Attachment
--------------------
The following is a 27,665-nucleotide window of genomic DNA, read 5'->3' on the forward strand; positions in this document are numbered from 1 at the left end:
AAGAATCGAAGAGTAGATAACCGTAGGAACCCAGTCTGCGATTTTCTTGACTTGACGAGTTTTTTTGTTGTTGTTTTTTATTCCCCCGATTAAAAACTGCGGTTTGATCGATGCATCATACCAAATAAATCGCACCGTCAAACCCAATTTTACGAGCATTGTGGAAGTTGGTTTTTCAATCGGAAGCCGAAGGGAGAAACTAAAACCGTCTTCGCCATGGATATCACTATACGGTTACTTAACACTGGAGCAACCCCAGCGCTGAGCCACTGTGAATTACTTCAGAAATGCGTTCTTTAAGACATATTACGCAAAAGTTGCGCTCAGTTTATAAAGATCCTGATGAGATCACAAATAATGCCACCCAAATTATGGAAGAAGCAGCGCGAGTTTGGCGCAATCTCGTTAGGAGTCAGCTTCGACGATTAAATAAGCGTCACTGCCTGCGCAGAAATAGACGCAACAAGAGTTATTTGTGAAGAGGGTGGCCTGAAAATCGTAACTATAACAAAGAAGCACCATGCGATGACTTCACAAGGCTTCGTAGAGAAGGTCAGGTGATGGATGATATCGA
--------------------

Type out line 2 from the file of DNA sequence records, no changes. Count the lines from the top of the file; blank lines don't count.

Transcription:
AAGAATCGAAGAGTAGATAACCGTAGGAACCCAGTCTGCGATTTTCTTGACTTGACGAGTTTTTTTGTTGTTGTTTTTTATTCCCCCGATTAAAAACTGCGGTTTGATCGATGCATCATACCAAATAAATCGCACCGTCAAACCCAATTTTACGAGCATTGTGGAAGTTGGTTTTTCAATCGGAAGCCGAAGGGAGAAACTAAAACCGTCTTCGCCATGGATATCACTATACGGTTACTTAACACTGGAGCAACCCCAGCGCTGAGCCACTGTGAATTACTTCAGAAATGCGTTCTTTAAGACATATTACGCAAAAGTTGCGCTCAGTTTATAAAGATCCTGATGAGATCACAAATAATGCCACCCAAATTATGGAAGAAGCAGCGCGAGTTTGGCGCAATCTCGTTAGGAGTCAGCTTCGACGATTAAATAAGCGTCACTGCCTGCGCAGAAATAGACGCAACAAGAGTTATTTGTGAAGAGGGTGGCCTGAAAATCGTAACTATAACAAAGAAGCACCATGCGATGACTTCACAAGGCTTCGTAGAGAAGGTCAGGTGATGGATGATATCGA